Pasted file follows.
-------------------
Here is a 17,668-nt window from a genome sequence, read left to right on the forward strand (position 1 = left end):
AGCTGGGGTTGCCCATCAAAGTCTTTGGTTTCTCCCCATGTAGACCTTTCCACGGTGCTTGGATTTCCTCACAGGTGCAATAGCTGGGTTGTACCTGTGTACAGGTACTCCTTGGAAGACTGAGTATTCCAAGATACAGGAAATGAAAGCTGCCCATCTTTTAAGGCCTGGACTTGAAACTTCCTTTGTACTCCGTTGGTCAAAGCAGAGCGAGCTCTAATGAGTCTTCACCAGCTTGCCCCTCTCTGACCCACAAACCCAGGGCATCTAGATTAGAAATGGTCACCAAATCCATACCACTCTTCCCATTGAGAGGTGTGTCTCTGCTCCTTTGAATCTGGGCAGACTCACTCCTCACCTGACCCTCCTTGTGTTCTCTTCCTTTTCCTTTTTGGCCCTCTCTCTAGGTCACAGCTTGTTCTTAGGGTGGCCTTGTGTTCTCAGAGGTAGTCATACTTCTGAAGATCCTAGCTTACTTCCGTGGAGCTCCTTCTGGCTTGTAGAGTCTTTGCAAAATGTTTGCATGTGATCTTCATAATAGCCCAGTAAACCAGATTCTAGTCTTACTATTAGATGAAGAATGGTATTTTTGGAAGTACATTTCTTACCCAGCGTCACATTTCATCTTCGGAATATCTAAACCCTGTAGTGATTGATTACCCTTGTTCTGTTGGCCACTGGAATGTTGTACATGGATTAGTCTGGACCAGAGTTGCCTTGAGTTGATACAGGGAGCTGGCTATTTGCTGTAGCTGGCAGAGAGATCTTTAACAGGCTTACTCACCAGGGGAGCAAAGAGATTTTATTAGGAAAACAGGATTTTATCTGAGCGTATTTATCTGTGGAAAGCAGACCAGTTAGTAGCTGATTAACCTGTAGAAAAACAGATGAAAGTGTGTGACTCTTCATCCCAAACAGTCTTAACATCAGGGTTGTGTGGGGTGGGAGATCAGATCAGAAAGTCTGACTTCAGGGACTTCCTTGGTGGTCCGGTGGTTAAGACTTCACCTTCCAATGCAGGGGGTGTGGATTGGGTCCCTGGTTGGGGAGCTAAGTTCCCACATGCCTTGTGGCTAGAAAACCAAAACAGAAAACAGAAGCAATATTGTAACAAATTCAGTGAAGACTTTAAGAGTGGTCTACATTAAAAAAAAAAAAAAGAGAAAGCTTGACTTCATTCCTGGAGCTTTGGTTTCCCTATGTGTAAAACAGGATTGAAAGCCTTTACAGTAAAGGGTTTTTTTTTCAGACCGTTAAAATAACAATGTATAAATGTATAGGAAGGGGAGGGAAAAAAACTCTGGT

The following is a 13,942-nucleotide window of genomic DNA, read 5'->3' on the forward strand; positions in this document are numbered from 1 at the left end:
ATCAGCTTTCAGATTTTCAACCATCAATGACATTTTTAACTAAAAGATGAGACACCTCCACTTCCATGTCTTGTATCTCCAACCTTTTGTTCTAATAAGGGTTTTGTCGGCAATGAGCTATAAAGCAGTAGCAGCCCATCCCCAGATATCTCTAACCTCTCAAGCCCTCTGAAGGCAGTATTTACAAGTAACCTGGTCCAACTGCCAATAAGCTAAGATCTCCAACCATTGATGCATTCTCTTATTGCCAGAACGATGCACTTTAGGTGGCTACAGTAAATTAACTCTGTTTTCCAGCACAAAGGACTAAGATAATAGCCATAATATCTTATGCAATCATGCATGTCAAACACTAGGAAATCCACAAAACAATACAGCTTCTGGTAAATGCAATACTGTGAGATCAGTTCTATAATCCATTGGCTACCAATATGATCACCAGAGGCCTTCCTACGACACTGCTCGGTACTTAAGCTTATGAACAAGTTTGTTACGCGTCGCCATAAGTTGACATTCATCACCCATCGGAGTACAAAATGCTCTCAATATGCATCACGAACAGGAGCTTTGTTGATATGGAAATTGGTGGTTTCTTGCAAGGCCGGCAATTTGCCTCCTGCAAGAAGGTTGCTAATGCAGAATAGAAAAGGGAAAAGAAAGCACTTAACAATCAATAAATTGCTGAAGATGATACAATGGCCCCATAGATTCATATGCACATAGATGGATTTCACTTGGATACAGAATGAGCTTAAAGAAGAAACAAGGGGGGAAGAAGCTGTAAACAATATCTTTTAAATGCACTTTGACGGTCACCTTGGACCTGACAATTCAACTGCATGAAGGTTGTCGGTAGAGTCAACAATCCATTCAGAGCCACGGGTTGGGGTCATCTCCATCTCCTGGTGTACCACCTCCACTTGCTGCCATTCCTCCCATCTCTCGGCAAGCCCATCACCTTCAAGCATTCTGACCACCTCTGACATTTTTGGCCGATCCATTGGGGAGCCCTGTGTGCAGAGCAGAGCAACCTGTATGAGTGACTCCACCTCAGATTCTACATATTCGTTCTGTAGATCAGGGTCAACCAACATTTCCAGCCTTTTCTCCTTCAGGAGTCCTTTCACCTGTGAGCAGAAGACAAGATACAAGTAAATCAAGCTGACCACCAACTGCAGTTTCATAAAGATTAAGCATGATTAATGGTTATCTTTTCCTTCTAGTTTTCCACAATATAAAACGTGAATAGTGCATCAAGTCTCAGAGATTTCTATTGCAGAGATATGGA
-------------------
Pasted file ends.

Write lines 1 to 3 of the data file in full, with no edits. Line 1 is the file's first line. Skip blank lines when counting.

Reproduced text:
Here is a 17,668-nt window from a genome sequence, read left to right on the forward strand (position 1 = left end):
AGCTGGGGTTGCCCATCAAAGTCTTTGGTTTCTCCCCATGTAGACCTTTCCACGGTGCTTGGATTTCCTCACAGGTGCAATAGCTGGGTTGTACCTGTGTACAGGTACTCCTTGGAAGACTGAGTATTCCAAGATACAGGAAATGAAAGCTGCCCATCTTTTAAGGCCTGGACTTGAAACTTCCTTTGTACTCCGTTGGTCAAAGCAGAGCGAGCTCTAATGAGTCTTCACCAGCTTGCCCCTCTCTGACCCACAAACCCAGGGCATCTAGATTAGAAATGGTCACCAAATCCATACCACTCTTCCCATTGAGAGGTGTGTCTCTGCTCCTTTGAATCTGGGCAGACTCACTCCTCACCTGACCCTCCTTGTGTTCTCTTCCTTTTCCTTTTTGGCCCTCTCTCTAGGTCACAGCTTGTTCTTAGGGTGGCCTTGTGTTCTCAGAGGTAGTCATACTTCTGAAGATCCTAGCTTACTTCCGTGGAGCTCCTTCTGGCTTGTAGAGTCTTTGCAAAATGTTTGCATGTGATCTTCATAATAGCCCAGTAAACCAGATTCTAGTCTTACTATTAGATGAAGAATGGTATTTTTGGAAGTACATTTCTTACCCAGCGTCACATTTCATCTTCGGAATATCTAAACCCTGTAGTGATTGATTACCCTTGTTCTGTTGGCCACTGGAATGTTGTACATGGATTAGTCTGGACCAGAGTTGCCTTGAGTTGATACAGGGAGCTGGCTATTTGCTGTAGCTGGCAGAGAGATCTTTAACAGGCTTACTCACCAGGGGAGCAAAGAGATTTTATTAGGAAAACAGGATTTTATCTGAGCGTATTTATCTGTGGAAAGCAGACCAGTTAGTAGCTGATTAACCTGTAGAAAAACAGATGAAAGTGTGTGACTCTTCATCCCAAACAGTCTTAACATCAGGGTTGTGTGGGGTGGGAGATCAGATCAGAAAGTCTGACTTCAGGGACTTCCTTGGTGGTCCGGTGGTTAAGACTTCACCTTCCAATGCAGGGGGTGTGGATTGGGTCCCTGGTTGGGGAGCTAAGTTCCCACATGCCTTGTGGCTAGAAAACCAAAACAGAAAACAGAAGCAATATTGTAACAAATTCAGTGAAGACTTTAAGAGTGGTCTACATTAAAAAAAAAAAAAAGAGAAAGCTTGACTTCATTCCTGGAGCTTTGGTTTCCCTATGTGTAAAACAGGATTGAAAGCCTTTACAGTAAAGGGTTTTTTTTTCAGACCGTTAAAATAACAATGTATAAATGTATAGGAAGGGGAGGGAAAAAAACTCTGGT

The following is a 13,942-nucleotide window of genomic DNA, read 5'->3' on the forward strand; positions in this document are numbered from 1 at the left end: